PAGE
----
The 10 Best Hiking Cameras 2018

The 10 Best Hiking Cameras 2018

If you’re an adventure traveler, you’ll want to bring along a good camera to capture beautiful landscapes and experiences. Many people use their smartphones for that purpose, and I admit that the new models can capture pretty good pictures. However, if you want to get to the next level and take serious, impressive photos, I recommend that you invest in a digital camera.

Today it’s hard to determinate which is the best camera for hiking and backpacking. Some people would say it’s one you can easily carry without adding too much weight and one that’s quick to pull out. I partially agree. However, some cameras take better photos than others. What’s the point of having a camera you can quickly pull out and shoot with if it doesn’t take good pictures?

Making the right choice will depend on how often you’ll use the camera, its features, the environment and the price. The main types I’d recommend for hiking and adventure travel are action cameras, point-and-shoots, more sophisticated mirrorless cameras and digital SLRs.

It’s difficult to find a camera that has all the best features. The one that’s compact and lightweight won’t have a great sensor, and others with better photo and video features will be heavier and bulkier.

The camera market is bigger than ever. Hundreds of models are coming out every year, and it’s difficult to make the right decision. Let me help you. I’ve created a list of the best models, comparing important features and recommended us. Take a look and find the one that suits your needs.


CameraWeightSensorS. SpeedPriceEditor Rating
8.7 oz18 MP
1080 FHD
5 fps$4.5
4.3 oz12 MP
4 K60
10.5 oz20.1 MP
4 K
24 fps$$$4.8
11.2 oz20.1 MP
1080 FHD
8 fps$$4.7
SONY A6300
14.2 oz24.2 MP
4 K
11 fps$$$4.7
22.0 oz42.4 MP
4 K
5 fps$$$$4.9
16.5 oz16-40 MP
1080 FHD
10 fps$$$4.8
NIKON 5500
16.6 oz24.2 MP
1080 FHD
5 fps$$4.9
16.9 oz18 MP
1080 HD
3 fps$4.6
34.5 oz36.3 MP
1080 FHD
5 fps$$$$5.0



– For a lot of adventure and outdoor sports –

Tough or rugged cameras have been on the market for a while, being popular among backpackers. They’re designed to be submersible down to 10 or 20 meters and withstand hard weather, hits and drops. There’s no doubt that these features make them a great choice for climbing, snorkeling, surfing, cycling, etc. However, these cameras tend to be expensive due to their solid construction and the internal components, like the sensor, aren’t the best. They’ll do the job, but don’t expect amazing image quality.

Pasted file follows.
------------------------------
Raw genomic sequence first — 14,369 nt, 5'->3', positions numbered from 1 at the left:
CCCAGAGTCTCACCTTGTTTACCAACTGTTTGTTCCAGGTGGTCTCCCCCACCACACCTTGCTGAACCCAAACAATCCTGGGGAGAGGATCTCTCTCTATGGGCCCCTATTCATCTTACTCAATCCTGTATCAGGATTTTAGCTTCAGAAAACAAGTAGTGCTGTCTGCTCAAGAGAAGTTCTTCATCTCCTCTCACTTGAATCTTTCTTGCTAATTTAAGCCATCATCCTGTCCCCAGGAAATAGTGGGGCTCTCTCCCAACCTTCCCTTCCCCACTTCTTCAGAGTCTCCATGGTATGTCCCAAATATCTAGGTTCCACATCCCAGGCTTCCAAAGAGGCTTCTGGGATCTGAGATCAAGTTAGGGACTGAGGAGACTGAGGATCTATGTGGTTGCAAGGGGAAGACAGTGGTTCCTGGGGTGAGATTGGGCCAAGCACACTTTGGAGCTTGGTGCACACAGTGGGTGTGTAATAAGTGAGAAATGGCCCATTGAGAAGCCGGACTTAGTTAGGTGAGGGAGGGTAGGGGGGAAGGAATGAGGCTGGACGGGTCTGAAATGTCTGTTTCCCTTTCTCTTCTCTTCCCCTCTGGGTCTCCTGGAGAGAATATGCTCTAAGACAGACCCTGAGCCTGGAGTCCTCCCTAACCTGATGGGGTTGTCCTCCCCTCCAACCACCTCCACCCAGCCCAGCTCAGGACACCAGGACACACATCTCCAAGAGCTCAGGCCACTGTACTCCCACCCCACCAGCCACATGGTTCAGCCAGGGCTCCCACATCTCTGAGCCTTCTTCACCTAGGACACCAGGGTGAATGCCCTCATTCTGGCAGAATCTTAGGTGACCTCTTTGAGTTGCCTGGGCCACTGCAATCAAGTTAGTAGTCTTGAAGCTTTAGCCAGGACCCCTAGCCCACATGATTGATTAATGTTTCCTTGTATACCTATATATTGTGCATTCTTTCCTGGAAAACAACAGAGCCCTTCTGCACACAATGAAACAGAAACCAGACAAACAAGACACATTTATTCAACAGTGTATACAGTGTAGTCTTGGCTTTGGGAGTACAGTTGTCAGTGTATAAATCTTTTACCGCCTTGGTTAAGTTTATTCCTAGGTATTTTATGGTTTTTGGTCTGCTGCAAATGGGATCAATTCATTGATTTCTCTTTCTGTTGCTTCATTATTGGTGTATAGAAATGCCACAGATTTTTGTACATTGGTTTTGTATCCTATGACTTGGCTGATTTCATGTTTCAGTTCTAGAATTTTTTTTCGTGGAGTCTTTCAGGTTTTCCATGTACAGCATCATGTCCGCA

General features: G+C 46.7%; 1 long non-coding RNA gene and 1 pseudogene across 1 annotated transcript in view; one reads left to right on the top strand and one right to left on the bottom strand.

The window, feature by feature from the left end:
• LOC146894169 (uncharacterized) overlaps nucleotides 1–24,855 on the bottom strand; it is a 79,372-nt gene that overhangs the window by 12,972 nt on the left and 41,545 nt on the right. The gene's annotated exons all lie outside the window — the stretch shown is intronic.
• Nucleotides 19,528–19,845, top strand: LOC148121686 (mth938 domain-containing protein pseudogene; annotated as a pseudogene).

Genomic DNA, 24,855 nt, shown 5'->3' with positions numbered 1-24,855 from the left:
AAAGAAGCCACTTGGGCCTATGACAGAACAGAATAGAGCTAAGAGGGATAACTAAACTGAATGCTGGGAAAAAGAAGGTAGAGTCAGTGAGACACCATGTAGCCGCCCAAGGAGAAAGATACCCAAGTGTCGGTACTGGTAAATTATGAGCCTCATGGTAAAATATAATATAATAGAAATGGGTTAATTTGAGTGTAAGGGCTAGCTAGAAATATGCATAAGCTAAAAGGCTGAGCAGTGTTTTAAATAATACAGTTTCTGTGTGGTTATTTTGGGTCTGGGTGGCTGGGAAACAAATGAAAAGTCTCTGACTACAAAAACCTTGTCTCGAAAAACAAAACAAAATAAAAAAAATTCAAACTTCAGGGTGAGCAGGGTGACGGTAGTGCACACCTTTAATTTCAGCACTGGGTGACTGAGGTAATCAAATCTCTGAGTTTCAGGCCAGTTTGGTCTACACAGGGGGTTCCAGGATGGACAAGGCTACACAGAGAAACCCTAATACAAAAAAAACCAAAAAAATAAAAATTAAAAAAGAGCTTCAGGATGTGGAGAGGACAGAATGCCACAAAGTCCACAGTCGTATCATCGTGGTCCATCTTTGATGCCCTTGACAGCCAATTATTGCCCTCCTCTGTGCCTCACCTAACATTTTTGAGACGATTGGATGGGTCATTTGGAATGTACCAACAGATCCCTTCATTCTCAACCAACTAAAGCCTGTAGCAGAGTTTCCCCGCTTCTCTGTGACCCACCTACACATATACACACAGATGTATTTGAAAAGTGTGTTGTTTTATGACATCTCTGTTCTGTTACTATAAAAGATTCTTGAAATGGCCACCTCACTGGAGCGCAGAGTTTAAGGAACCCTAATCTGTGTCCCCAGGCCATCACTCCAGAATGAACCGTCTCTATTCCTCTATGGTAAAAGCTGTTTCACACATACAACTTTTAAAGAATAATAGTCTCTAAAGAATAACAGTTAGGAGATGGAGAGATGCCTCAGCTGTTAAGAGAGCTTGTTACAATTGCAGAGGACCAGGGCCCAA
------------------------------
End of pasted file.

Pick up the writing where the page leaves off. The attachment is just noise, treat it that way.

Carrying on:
– For recording high-quality video while practicing sports –

These are the GoPro-like cameras you’ve seen many times. If you take a look at the last GoPro 5, you’ll understand why it has become so popular among all kinds of travelers. It’s a great option for those who want to record high-quality videos at 4K while practicing outdoor sports. It’s small, lightweight and portable, and the batteries last for quite a while. It comes with image stabilization, so it feels more stable compared to previous models. There are many available accessories, so you can use a stick or a head mount, or even attach it to a drone.


– For entry-level photographers looking for something compact and affordable –

These digital cameras are compact, easy to use and inexpensive (most of them). They’re probably the best option if you’re looking for something ultralight with decent image quality.

Please notice that I said “decent” quality. If you’re not into technical photography, they’ll be a good option for recreational hiking and backpacking. At least, they take better photos than most smartphones do. Keep in mind that their sensors are usually 24mm at the wide end, which isn’t too good for landscape photography. If you want advanced features, changeable lenses and better optical quality, take a look at mirrorless and DSLR cameras.


– For great performance at a reduced size –

Mirrorless cameras are the latest revolution in the photo industry. They’ve become incredibly popular because they’re lighter than the bulkier DSLRs while offering top-end image and video resolutions. In a nutshell, they offer pretty much the same image quality as bulky reflex cameras while being ultralight and compact.

Actually, some advanced mirrorless cameras offer even better quality than DSLRs of a similar price. You can take professional photos without adding much room to your backpack. Like DSLRs, they use changeable lenses, which gives you many new possibilities, improving landscape photography.

The main downside: These cameras and their interchangeable lenses tend to be quite expensive.


– For serious photo lovers –

DIGITAL SLR cameras are among the best cameras you can find in terms of sensor quality, features, components and lenses. These are the cameras that most professional photographers use. Keep in mind that they’re also expensive, bulky and heavy.

I love photography almost as much as I do traveling, so I make a sacrifice and always carry a DSLR camera with me. It’s a personal choice. I know it’s bulky but when I look at the photos, I know it’s worth the effort. A few months ago I bought a Nikon 5500 and I think it’s perfect for travel. It’s not as heavy as other cameras (like the Nikon 7200), it’s not expensive for its quality, it’s super versatile and it takes amazing photos.